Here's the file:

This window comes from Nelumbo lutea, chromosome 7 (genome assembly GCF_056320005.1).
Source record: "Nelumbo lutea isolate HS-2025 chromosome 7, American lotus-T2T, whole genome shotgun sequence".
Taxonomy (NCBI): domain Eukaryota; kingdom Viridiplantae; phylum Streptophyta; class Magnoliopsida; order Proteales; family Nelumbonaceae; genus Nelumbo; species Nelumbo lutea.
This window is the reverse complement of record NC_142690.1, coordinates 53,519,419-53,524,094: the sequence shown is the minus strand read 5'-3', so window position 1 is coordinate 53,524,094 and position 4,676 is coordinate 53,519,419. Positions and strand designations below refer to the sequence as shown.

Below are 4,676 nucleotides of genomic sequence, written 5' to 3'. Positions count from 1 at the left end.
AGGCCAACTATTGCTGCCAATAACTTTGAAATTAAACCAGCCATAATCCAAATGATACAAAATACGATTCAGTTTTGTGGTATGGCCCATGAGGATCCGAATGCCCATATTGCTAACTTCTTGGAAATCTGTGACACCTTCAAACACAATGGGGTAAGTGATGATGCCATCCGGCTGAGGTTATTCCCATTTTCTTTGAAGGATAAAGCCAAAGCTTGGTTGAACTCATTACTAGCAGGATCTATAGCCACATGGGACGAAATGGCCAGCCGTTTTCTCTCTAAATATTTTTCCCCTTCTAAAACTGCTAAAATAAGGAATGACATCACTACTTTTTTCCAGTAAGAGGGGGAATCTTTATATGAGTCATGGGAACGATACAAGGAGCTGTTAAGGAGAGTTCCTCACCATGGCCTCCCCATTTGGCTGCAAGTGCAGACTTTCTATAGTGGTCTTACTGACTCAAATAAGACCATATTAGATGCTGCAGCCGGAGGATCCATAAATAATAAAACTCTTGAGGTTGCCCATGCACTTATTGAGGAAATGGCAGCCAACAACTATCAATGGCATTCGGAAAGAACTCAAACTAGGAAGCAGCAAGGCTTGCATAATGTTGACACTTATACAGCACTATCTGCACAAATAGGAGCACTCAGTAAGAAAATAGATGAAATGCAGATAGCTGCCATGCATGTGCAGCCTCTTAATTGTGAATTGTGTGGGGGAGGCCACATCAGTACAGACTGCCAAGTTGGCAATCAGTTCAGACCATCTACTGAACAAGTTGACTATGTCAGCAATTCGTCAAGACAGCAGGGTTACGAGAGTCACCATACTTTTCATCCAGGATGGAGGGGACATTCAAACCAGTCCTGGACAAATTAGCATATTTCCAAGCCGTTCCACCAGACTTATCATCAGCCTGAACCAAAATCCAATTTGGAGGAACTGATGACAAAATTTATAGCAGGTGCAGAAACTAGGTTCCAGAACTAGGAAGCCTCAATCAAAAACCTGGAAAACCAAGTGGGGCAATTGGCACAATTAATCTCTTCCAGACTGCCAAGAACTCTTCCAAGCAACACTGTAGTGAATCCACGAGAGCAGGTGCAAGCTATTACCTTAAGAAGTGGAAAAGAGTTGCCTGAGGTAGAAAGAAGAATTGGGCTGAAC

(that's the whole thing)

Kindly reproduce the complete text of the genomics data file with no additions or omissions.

This window comes from Nelumbo lutea, chromosome 7 (genome assembly GCF_056320005.1).
Source record: "Nelumbo lutea isolate HS-2025 chromosome 7, American lotus-T2T, whole genome shotgun sequence".
Taxonomy (NCBI): domain Eukaryota; kingdom Viridiplantae; phylum Streptophyta; class Magnoliopsida; order Proteales; family Nelumbonaceae; genus Nelumbo; species Nelumbo lutea.
This window is the reverse complement of record NC_142690.1, coordinates 53,519,419-53,524,094: the sequence shown is the minus strand read 5'-3', so window position 1 is coordinate 53,524,094 and position 4,676 is coordinate 53,519,419. Positions and strand designations below refer to the sequence as shown.

Below are 4,676 nucleotides of genomic sequence, written 5' to 3'. Positions count from 1 at the left end.
AGGCCAACTATTGCTGCCAATAACTTTGAAATTAAACCAGCCATAATCCAAATGATACAAAATACGATTCAGTTTTGTGGTATGGCCCATGAGGATCCGAATGCCCATATTGCTAACTTCTTGGAAATCTGTGACACCTTCAAACACAATGGGGTAAGTGATGATGCCATCCGGCTGAGGTTATTCCCATTTTCTTTGAAGGATAAAGCCAAAGCTTGGTTGAACTCATTACTAGCAGGATCTATAGCCACATGGGACGAAATGGCCAGCCGTTTTCTCTCTAAATATTTTTCCCCTTCTAAAACTGCTAAAATAAGGAATGACATCACTACTTTTTTCCAGTAAGAGGGGGAATCTTTATATGAGTCATGGGAACGATACAAGGAGCTGTTAAGGAGAGTTCCTCACCATGGCCTCCCCATTTGGCTGCAAGTGCAGACTTTCTATAGTGGTCTTACTGACTCAAATAAGACCATATTAGATGCTGCAGCCGGAGGATCCATAAATAATAAAACTCTTGAGGTTGCCCATGCACTTATTGAGGAAATGGCAGCCAACAACTATCAATGGCATTCGGAAAGAACTCAAACTAGGAAGCAGCAAGGCTTGCATAATGTTGACACTTATACAGCACTATCTGCACAAATAGGAGCACTCAGTAAGAAAATAGATGAAATGCAGATAGCTGCCATGCATGTGCAGCCTCTTAATTGTGAATTGTGTGGGGGAGGCCACATCAGTACAGACTGCCAAGTTGGCAATCAGTTCAGACCATCTACTGAACAAGTTGACTATGTCAGCAATTCGTCAAGACAGCAGGGTTACGAGAGTCACCATACTTTTCATCCAGGATGGAGGGGACATTCAAACCAGTCCTGGACAAATTAGCATATTTCCAAGCCGTTCCACCAGACTTATCATCAGCCTGAACCAAAATCCAATTTGGAGGAACTGATGACAAAATTTATAGCAGGTGCAGAAACTAGGTTCCAGAACTAGGAAGCCTCAATCAAAAACCTGGAAAACCAAGTGGGGCAATTGGCACAATTAATCTCTTCCAGACTGCCAAGAACTCTTCCAAGCAACACTGTAGTGAATCCACGAGAGCAGGTGCAAGCTATTACCTTAAGAAGTGGAAAAGAGTTGCCTGAGGTAGAAAGAAGAATTGGGCTGAAC